During a secure videoconference that took place early this summer, the President told Ryan Crocker, the U.S. Ambassador to Iraq, that he was thinking of hitting Iranian targets across the border and that the British “were on board.” At that point, Secretary of State Condoleezza Rice interjected that there was a need to proceed carefully, because of the ongoing diplomatic track. Bush ended by instructing Crocker to tell Iran to stop interfering in Iraq or it would face American retribution.
At a White House meeting with Cheney this summer, according to a former senior intelligence official, it was agreed that, if limited strikes on Iran were carried out, the Administration could fend off criticism by arguing that they were a defensive action to save soldiers in Iraq. If Democrats objected, the Administration could say, “Bill Clinton did the same thing; he conducted limited strikes in Afghanistan, the Sudan, and in Baghdad to protect American lives.” The former intelligence official added, “There is a desperate effort by Cheney et al. to bring military action to Iran as soon as possible. Meanwhile, the politicians are saying, ‘You can’t do it, because every Republican is going to be defeated, and we’re only one fact from going over the cliff in Iraq.’ But Cheney doesn’t give a rat’s ass about the Republican worries, and neither does the President.”
Still contemplating it. Probably Taylor of Old Bond Street St. James shaving stick. And you know the razor and blade. What brush, though?
They certainly seem to fit the description.
I don’t think this was a good use of taxpayer money. From Vanity Fair:
Billions over Baghdad
Between April 2003 and June 2004, $12 billion in U.S. currency—much of it belonging to the Iraqi people—was shipped from the Federal Reserve to Baghdad, where it was dispensed by the Coalition Provisional Authority. Some of the cash went to pay for projects and keep ministries afloat, but, incredibly, at least $9 billion has gone missing, unaccounted for, in a frenzy of mismanagement and greed. Following a trail that leads from a safe in one of Saddam’s palaces to a house near San Diego, to a P.O. box in the Bahamas, the authors discover just how little anyone cared about how the money was handled. – by Donald L. Barlett and James B. Steele October 2007
Hidden in plain sight, 10 miles west of Manhattan, amid a suburban community of middle-class homes and small businesses, stands a fortress-like building shielded by big trees and lush plantings behind an iron fence. The steel-gray structure, in East Rutherford, New Jersey, is all but invisible to the thousands of commuters who whiz by every day on Route 17. Even if they noticed it, they would scarcely guess that it is the largest repository of American currency in the world.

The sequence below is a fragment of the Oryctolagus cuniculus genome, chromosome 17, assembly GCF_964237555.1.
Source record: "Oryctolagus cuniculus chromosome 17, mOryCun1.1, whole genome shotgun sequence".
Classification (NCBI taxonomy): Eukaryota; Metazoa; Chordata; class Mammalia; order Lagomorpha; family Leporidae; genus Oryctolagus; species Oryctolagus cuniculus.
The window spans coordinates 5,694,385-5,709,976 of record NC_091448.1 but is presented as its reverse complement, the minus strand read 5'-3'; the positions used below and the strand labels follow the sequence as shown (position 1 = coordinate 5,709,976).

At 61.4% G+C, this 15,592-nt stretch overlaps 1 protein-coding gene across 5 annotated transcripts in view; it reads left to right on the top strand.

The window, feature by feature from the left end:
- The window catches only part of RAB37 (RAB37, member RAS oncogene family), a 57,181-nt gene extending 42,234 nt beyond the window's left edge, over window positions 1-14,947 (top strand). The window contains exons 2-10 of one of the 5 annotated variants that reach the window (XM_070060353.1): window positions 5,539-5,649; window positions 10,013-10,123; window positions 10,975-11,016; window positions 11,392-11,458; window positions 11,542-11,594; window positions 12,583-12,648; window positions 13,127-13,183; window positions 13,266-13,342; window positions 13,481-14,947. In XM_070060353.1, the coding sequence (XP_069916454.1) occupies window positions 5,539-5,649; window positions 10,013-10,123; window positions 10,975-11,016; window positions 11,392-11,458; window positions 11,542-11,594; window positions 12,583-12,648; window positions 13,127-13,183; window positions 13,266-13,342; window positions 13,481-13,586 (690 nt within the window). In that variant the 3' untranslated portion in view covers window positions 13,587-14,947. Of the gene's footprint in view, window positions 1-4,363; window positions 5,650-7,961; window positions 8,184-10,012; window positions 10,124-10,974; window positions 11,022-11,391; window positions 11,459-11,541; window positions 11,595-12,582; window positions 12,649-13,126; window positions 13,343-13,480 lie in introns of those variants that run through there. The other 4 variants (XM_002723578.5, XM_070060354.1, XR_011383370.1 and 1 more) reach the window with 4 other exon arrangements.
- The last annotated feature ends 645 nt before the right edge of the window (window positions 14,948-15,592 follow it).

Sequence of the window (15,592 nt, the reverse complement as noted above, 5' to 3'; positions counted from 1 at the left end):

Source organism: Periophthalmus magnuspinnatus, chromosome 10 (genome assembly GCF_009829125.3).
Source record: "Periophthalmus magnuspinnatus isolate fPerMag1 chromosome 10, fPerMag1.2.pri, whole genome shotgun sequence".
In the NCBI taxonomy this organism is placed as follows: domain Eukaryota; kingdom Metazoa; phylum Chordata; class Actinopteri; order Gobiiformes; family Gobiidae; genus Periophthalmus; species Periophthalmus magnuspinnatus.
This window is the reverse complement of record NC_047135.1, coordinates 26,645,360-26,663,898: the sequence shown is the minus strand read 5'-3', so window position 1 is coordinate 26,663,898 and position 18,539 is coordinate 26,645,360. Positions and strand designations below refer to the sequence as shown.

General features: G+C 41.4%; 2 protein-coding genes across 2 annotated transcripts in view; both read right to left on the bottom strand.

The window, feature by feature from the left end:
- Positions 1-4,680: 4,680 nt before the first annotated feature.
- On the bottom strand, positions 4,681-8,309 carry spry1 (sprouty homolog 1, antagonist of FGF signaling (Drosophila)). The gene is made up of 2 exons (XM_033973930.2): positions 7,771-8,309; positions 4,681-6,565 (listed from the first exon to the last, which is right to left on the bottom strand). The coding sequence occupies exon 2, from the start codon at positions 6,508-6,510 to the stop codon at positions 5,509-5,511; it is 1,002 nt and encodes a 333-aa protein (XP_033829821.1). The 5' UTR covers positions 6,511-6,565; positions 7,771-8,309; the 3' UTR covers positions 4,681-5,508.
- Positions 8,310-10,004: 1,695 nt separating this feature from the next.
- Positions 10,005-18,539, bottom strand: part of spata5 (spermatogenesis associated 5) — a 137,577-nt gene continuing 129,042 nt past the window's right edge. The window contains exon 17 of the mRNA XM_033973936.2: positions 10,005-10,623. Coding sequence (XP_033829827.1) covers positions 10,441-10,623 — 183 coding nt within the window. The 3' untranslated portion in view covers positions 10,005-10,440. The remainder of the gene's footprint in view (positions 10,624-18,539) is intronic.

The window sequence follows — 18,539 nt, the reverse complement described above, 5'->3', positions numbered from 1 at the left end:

Officially, 100 Orchard Street is referred to by the acronym eroc, for the East Rutherford Operations Center of the Federal Reserve Bank of New York. The brains of the New York Fed may lie in Manhattan, but xeroc is the beating heart of its operations—a secretive, heavily guarded compound where the bank processes checks, makes wire transfers, and receives and ships out its most precious commodity: new and used paper money.
On Tuesday, June 22, 2004, a tractor-trailer truck turned off Route 17 onto Orchard Street, stopped at a guard station for clearance, and then entered the eroc compound. What happened next would have been the stuff of routine—procedures followed countless times. Inside an immense three-story cavern known as the currency vault, the truck’s next cargo was made ready for shipment. With storage space to rival a Wal-Mart’s, the currency vault can reportedly hold upwards of $60 billion in cash. Human beings don’t perform many functions inside the vault, and few are allowed in; a robotic system, immune to human temptation, handles everything. On that Tuesday in June the machines were especially busy. Though accustomed to receiving and shipping large quantities of cash, the vault had never before processed a single order of this magnitude: $2.4 billion in $100 bills.